#StackBounty: #lambda-calculus #category-theory What's the internal language of the opposite of a Cartesian closed category?

Bounty: 100

I have heard the simply typed lambda calculus is the internal language of Cartesian closed categories.

What’s the internal language of the opposite type of category?

The rules dual to currying and uncurrying are:

mathrm{mal} : mathrm{Hom}(b, a + c) to mathrm{Hom}(b vdash a, c) \
mathrm{try} : mathrm{Hom}(b vdash a, c) to mathrm{Hom}(b, a + c) $$

I have the intuition the opposite category would correspond to continuation passing style or pattern matching but the opposite typing rules seem very strange and hard to figure out.

Trivially one could interpret/compile the simply typed lambda calculus in reverse but that would be extraordinarily confusing.

I have found with a little bit of finagling we can get rules that resemble continuation passing style.

mathrm{kont} : mathrm{Hom}(x, b) to mathrm{Hom}(c, mathrm{0}) to mathrm{Hom}(x, b vdash c) \
mathrm{kont} , x , k = [mathrm{absurd} circ k , mathrm{id}] circ mathrm{try} , mathrm{id} circ x

mathrm{jump} : mathrm{Hom}(x, b vdash a) to mathrm{Hom}(b, a) to mathrm{Hom}(x, mathrm{0}) \ mathrm{jump} , k , x = mathrm{mal} , ( mathrm{i}_1 circ x ) circ k $$

$$ mathrm{env} : mathrm{Hom}(x, b vdash a) to mathrm{Hom}(x, b) \ mathrm{env} , k = mathrm{mal} , mathrm{i}_2 circ k$$

These are still pretty hard to figure out an interpretation for though.

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#StackBounty: #type-theory #lambda-calculus #functional-programming #category-theory Creating a large tuple from smaller tuples via a m…

Bounty: 50

Suppose I have a term $a :alpha$ of the Simply-Typed Lambda Calculus (in the following, $alpha, beta, gamma$ stand for arbitrary types) and I want to lift it to a term

$lambda x_{beta}. ;(x, , a)$

I could use a function $lambda z_{alpha}, x. ;(x,, z)$.

Suppose we then form $(b, a) : beta times alpha$, by applying $lambda x_{beta}. ;(x, , a)$ to $,b_{beta}$.

We might want to add $c$ to the beginning of this to form $(c, b, a) : gamma times beta times alpha$. We could do this (here $pi_1$ and $pi_2$ are projections)) by having a function $lambda z’_{beta times alpha}, z. ,(z,, pi_1 z’,, pi_2 z’)$. And again, we could cook up a function to form $(d,, c,, b,, a)$ and $(e,,d,, c,, b,, a)$ (so on and so forth).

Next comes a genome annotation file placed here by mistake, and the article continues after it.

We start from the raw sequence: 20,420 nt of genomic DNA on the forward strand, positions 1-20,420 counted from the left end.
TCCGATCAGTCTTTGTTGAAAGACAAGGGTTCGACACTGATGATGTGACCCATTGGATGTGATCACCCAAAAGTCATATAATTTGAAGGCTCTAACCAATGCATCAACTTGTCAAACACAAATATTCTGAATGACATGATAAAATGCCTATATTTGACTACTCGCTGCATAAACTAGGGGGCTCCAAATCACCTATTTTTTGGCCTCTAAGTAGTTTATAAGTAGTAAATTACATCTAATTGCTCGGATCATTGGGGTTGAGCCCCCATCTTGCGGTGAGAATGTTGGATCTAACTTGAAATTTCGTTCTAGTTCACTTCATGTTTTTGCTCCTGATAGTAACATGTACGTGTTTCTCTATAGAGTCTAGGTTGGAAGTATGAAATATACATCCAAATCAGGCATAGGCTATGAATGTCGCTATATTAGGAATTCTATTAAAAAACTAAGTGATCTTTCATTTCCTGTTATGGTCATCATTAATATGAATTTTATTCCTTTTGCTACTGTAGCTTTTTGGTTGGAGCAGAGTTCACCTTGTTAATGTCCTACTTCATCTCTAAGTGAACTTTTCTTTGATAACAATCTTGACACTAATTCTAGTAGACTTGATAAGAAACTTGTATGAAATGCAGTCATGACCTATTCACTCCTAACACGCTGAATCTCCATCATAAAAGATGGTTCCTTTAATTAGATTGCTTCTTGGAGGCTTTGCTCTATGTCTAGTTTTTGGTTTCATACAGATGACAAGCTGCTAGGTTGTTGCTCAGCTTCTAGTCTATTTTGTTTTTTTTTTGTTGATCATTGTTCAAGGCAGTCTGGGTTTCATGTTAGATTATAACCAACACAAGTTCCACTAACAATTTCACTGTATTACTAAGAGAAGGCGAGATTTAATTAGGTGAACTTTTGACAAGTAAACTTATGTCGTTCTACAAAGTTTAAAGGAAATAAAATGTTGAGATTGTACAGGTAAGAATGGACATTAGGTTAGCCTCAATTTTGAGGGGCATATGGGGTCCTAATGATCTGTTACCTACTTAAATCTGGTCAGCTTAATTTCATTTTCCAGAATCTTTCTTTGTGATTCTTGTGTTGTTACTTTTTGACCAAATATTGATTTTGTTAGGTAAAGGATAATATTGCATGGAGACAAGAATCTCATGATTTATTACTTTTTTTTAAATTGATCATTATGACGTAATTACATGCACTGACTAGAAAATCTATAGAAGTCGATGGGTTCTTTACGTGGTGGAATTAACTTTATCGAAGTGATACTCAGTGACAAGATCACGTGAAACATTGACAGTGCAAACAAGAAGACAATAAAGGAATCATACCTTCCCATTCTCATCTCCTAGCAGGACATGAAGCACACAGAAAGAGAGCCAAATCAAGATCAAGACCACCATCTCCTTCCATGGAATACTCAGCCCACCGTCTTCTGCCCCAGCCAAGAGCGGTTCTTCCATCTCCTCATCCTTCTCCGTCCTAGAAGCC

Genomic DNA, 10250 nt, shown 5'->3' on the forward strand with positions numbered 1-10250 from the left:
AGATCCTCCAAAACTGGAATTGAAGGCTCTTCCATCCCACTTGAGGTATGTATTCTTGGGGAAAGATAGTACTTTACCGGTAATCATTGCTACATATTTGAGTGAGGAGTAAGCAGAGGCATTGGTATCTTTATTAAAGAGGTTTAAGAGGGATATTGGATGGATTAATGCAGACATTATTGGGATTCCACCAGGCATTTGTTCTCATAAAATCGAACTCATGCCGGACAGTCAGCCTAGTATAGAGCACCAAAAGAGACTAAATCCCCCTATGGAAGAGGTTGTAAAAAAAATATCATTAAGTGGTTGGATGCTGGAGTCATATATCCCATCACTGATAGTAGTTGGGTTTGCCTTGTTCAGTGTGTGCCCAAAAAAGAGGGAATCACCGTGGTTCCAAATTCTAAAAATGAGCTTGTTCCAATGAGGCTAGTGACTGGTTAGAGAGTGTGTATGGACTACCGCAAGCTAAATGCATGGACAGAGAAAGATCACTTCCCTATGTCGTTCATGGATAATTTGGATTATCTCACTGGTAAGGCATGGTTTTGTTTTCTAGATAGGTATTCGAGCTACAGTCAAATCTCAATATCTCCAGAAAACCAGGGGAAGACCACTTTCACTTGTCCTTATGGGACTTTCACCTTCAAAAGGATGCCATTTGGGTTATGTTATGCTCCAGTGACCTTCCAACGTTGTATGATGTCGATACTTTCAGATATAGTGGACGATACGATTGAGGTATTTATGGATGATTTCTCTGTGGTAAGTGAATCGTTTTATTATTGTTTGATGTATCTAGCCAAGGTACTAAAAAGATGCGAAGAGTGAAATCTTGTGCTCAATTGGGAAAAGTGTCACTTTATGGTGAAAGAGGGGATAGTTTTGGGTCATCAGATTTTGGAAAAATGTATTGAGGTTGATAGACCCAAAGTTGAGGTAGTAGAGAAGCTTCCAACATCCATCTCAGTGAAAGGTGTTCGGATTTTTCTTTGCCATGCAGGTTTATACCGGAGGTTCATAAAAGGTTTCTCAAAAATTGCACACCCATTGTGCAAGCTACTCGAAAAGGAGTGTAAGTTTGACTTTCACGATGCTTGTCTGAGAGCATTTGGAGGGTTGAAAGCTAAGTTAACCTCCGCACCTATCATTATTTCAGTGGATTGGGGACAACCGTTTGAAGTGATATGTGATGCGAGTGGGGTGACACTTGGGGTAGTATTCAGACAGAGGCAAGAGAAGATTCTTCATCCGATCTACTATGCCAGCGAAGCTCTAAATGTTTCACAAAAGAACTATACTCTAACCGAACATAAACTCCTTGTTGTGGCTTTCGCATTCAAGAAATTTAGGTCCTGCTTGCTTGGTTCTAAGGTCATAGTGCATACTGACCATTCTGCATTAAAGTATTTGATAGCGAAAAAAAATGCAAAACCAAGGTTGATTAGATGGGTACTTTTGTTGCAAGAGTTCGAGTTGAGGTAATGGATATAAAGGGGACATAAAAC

I could do things in the way above; however, I wondered whether there was a way of doing this kind of operation via an applicative or a monad. Then I could (ideally) use the operations of the monad or applicative, to lift term $a$ (perhaps into $lambda x.,(x, , a)$, and then form these tuples $(b, a), (c, b, a), (d, c, b, a)$, etc, by the operations of the monad or applicative.

If you know a way of doing this I would be very interested.

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#StackBounty: #lambda-calculus #type-theory #category-theory (Co)-monads and terminating implementations

Bounty: 50

The bounty above should read ‘I would like to know whether the example I discuss is a com-monad and why (why not).’

Suppose we set $mathbb{M} alpha := r to alpha$, where $r$ is some fixed type, and $alpha$ an arbitrary type, of the STLC (Simply-Typed Lambda Calculus)

Suppose we want to define a co-monad, which contains Co-unit and Co-join, with the following types (where $mathbb{M}$ binds more tightly than $to$ and $mathbb{M}$ is as stated above):

  1. Co-unit $;;;; mathbb{M} alpha to alpha$
  2. Co-join $;;;;mathbb{M}mathbb{M} alpha to mathbb{M} alpha$

I have been told that this will not work and that we could not create a co-monad in this way, since there is no terminating implementation for the type $(e to a) to a$.

But in the pure STLC all terms are "terminating"(i.e, reductions always lead to a (unique) normal form). So I don’t understand how this comment can be relevant in the case of the STLC.

Is there some link between (co)-monads and terminating implementations? Or is this just about creating a co-monad in Haskell?

Why would we not be able to construct a co-monad in the way described above?

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